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The Conservative Stewardship of Christopher Tolkien

 

“A wizard is never late,” says the wizard Gandalf in Peter Jackson’s film adaptation of J.R.R. Tolkien’s The Lords of the Rings: The Fellowship of the Ring. “Nor is he early. He arrives precisely when he needs to.”

I am not a wizard. Which is why I am only now getting around to memorializing J.R.R.’s son Christopher, who died earlier this month at age 95. Indeed, his passing has already been noted, in a more timely fashion, elsewhere on Ricochet. So I can only hope that readers will excuse my tardiness. For Christopher’s efforts on behalf of his father’s literary legacy are not merely worthy of praise in themselves. They also present an example of what it means to be conservative, in the most literal sense.

Christopher was involved in the saga of The Lord of the Rings almost from its very beginning. Though the germ of Middle-Earth predates any of J.R.R.’s children, telling what became his works as stories to his children helped him refine and develop them. Christopher later recalled, “[a]s strange as it may seem, I grew up in the world he created. For me, the cities of The Silmarillion are more real than Babylon.” And of these children, Christopher was the keenest on these tales. So keen, in fact, that his father put a young Christopher to work as an editor. In a letter to his publisher, the elder Tolkien wrote that “I received a letter from a young reader in Boston (Lincs.) enclosing a list of errata [in The Hobbit]. I then put my youngest son to find any more at two pence a time. He did. I enclose the results—which added to those already submitted should (I hope) make an exhaustive list.”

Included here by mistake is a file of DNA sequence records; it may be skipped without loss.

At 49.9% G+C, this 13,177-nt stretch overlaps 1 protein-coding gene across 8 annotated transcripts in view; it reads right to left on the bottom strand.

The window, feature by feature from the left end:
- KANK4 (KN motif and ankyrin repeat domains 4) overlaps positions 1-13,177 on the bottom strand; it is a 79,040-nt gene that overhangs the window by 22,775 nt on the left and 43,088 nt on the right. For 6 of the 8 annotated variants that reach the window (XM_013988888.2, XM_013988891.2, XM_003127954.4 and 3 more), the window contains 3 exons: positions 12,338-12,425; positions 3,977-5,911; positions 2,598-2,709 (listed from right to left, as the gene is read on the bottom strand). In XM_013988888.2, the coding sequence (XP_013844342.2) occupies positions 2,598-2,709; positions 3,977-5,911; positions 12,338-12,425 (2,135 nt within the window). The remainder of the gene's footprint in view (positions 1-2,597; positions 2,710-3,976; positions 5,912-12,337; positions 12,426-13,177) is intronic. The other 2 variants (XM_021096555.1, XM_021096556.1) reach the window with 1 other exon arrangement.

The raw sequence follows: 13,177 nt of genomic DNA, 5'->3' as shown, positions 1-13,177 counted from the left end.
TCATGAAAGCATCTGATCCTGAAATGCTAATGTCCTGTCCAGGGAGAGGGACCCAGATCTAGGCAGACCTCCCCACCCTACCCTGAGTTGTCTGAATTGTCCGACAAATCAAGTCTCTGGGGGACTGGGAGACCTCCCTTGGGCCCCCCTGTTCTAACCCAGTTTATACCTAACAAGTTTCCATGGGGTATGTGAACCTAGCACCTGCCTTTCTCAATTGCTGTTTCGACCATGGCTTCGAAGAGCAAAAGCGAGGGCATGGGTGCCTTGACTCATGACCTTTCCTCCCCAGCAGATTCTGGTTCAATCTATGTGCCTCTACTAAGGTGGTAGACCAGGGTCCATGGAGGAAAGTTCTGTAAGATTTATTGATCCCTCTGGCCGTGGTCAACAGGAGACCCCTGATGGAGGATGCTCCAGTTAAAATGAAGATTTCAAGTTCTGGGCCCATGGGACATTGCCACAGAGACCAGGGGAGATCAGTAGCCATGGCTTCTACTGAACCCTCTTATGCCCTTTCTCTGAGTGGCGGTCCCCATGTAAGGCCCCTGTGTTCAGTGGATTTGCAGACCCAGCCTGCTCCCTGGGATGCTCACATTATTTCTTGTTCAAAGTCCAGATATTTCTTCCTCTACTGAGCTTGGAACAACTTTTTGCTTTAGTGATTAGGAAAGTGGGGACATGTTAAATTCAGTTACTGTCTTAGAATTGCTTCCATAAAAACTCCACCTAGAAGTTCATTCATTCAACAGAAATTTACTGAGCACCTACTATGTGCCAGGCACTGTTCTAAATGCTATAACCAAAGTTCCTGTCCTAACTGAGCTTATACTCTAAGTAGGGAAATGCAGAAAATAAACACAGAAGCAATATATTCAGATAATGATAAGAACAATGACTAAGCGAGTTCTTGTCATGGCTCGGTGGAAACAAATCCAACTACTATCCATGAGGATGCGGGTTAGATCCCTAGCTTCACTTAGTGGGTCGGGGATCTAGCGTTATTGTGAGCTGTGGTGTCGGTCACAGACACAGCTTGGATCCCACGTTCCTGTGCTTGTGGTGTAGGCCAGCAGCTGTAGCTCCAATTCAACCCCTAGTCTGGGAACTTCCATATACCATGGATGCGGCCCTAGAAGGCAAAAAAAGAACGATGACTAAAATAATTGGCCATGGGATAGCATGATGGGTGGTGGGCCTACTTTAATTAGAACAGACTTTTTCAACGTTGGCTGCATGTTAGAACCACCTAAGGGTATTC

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Either Poles are too dumb to understand what’s ridiculous about a pornographic butter-churning contest, or they’re not. I’d bet they’re not, and they know a parody of eroticism when they see it. Too bad The Imaginative Conservative doesn’t. Apparently, there’s at least one writer out there lacking the imagination to recognize a parody when he […]

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President Trump’s Job Approval Rises Again

 

Twenty-two days ago I wrote a Ricochet post about the fact that, despite the impeachment proceeding, President Trump’s job approval was approaching an all-time high in the RCP average of polls.  On January 6, 2020, his average job approval was 45.2%, down slightly from 45.3% on the prior day.  This was the highest level since February 4, 2017.

Of course, these poll averages bounce around a bit.  The President’s job approval dipped slightly after my post, but has now risen again, to 45.6%:

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Listening to sports-talk radio, I often ask myself: “Does Ebonics really have that many words for ‘uncertain paternity’”? But rather than pursue this, I’d like to discuss funny Brazilian first names. I did something like this a while ago for funny Turkish last names, but I could have done it for first names too: ones […]

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So, I’ve been watching What’s My Line?, starting from the first episode and marching forward at 1.25 playback speed. There are all sorts of fascinating cultural and historical insights to be gained from this passtime. Which brings us to February. One of the low-frequency repeating “lines” or occupations is the “advice to the lovelorn” columnist. […]